Wednesday, September 08, 2010

Church ‘must stop taking tainted cash’

The Philippine Church must stop benefiting from the very corruption that it seeks to eradicate, says a social activist priest.

“There are some Church institutions that are receiving [money] from government institutions like the Philippine Amusement and Gaming Corporation (Pagor), the Philippine Charity Sweepstakes Office (PCSO) etc.,” said Father Jose Dizon.

The priest, a member of Solidarity Philippines which promotes Church social teachings, made these comments amid controversy over huge bonuses and perks that officials of government owned and controlled corporations (GOCCs) allegedly gave themselves.

The Philippine Senate is currently conducting an investigation into the matter.

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Limits on pension rights for elderly draw flak

The Philippine government’s deferment of the full implementation of a law that provides pensions to the elderly is biased against the poor, says a senior citizen’s organization.

The government had announced it could only release 871 million pesos (US$19.64 million) next year. This is a fraction of the 7 billion required annual funding for a 500-peso elderly monthly pension as provided by law.

Only those 80 years old and above now qualify for the pension in 2011 or about 145,150 senior citizens, as opposed to the estimated 4.1 million elderly who are 60 years and older and who should be receiving the pension.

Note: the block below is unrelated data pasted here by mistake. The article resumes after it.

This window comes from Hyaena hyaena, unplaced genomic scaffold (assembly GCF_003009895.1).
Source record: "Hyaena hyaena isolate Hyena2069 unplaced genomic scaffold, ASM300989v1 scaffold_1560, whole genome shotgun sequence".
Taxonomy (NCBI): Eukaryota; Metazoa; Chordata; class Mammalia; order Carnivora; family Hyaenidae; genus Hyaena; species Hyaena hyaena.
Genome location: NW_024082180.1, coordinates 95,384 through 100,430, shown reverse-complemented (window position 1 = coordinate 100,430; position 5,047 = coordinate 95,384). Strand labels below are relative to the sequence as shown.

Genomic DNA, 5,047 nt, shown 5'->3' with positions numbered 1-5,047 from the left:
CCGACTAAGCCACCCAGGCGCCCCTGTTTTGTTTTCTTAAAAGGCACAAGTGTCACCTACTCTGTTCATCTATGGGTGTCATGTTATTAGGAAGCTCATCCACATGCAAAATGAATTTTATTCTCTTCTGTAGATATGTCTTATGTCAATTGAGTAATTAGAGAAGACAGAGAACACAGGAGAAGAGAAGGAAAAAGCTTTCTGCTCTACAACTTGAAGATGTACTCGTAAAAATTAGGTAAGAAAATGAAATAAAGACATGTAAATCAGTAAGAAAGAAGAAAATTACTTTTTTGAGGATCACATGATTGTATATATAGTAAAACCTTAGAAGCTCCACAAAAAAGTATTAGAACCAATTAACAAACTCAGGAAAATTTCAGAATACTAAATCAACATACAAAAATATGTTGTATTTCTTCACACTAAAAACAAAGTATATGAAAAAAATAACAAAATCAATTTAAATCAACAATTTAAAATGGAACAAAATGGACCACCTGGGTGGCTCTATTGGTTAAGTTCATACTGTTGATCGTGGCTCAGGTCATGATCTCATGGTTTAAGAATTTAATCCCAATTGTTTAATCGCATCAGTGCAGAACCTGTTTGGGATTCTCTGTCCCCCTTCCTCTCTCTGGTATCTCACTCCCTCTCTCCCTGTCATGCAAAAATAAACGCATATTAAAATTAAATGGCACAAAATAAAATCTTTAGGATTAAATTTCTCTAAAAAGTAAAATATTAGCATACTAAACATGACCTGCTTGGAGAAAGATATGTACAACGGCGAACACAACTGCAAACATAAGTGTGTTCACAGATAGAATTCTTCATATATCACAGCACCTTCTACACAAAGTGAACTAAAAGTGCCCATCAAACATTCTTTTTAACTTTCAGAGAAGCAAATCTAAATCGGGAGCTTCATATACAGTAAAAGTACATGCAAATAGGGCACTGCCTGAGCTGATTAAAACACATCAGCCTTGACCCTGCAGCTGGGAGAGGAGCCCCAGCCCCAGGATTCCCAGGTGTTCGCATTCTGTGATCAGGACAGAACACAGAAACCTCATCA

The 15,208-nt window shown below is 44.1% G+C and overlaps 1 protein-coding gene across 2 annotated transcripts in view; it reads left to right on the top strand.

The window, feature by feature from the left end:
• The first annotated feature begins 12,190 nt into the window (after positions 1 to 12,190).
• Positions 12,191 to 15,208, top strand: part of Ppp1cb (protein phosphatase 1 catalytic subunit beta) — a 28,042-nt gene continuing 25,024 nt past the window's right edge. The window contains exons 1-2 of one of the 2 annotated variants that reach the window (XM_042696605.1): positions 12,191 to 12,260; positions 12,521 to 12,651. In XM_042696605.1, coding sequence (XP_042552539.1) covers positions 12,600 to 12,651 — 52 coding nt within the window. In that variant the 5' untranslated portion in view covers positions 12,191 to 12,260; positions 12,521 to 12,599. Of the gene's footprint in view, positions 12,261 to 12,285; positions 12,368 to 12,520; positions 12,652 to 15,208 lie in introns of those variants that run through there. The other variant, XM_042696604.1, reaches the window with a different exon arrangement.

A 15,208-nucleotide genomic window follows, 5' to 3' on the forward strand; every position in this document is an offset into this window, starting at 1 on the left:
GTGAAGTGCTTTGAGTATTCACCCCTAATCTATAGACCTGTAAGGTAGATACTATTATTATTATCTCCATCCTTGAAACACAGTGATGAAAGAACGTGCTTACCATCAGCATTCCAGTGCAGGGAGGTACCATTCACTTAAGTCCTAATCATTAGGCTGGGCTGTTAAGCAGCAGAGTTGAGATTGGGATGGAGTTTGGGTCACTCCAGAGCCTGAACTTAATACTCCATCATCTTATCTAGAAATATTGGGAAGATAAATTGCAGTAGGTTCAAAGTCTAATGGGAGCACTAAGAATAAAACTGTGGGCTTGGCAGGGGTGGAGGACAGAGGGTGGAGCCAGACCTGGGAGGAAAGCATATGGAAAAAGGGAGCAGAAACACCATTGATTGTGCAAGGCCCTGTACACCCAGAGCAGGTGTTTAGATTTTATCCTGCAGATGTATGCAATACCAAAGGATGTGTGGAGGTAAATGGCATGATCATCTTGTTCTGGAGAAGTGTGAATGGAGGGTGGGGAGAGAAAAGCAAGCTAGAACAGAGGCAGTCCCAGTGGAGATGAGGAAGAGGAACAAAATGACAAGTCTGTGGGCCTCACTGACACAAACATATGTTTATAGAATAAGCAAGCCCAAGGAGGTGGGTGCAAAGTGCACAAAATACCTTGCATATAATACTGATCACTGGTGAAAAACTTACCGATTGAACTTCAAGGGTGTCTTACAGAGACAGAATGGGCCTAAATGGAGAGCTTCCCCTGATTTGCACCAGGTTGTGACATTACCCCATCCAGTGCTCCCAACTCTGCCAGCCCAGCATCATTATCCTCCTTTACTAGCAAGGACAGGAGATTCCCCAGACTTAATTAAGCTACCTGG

“I’m quite disappointed,” said Ed Gerlock of the NGO Coalition of Services of the Elderly (COSE). He said most of the elderly are below 80 years old.

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Sunday, September 05, 2010

Filipinos snub Caritas flood aid appeal

A week after appealing for aid for Pakistan flood victims, Caritas Filipinas is yet to receive donations from Philippine dioceses, says a Caritas official.

“We need to strategize how to drum up appeal,” said Father Edwin Gariguez, executive secretary of the bishop’s conference’s social action secretariat that administers Caritas Filipinas.

Filipinos seem unaware of what is going on in Pakistan, he said. “There’s not much media exposure.”

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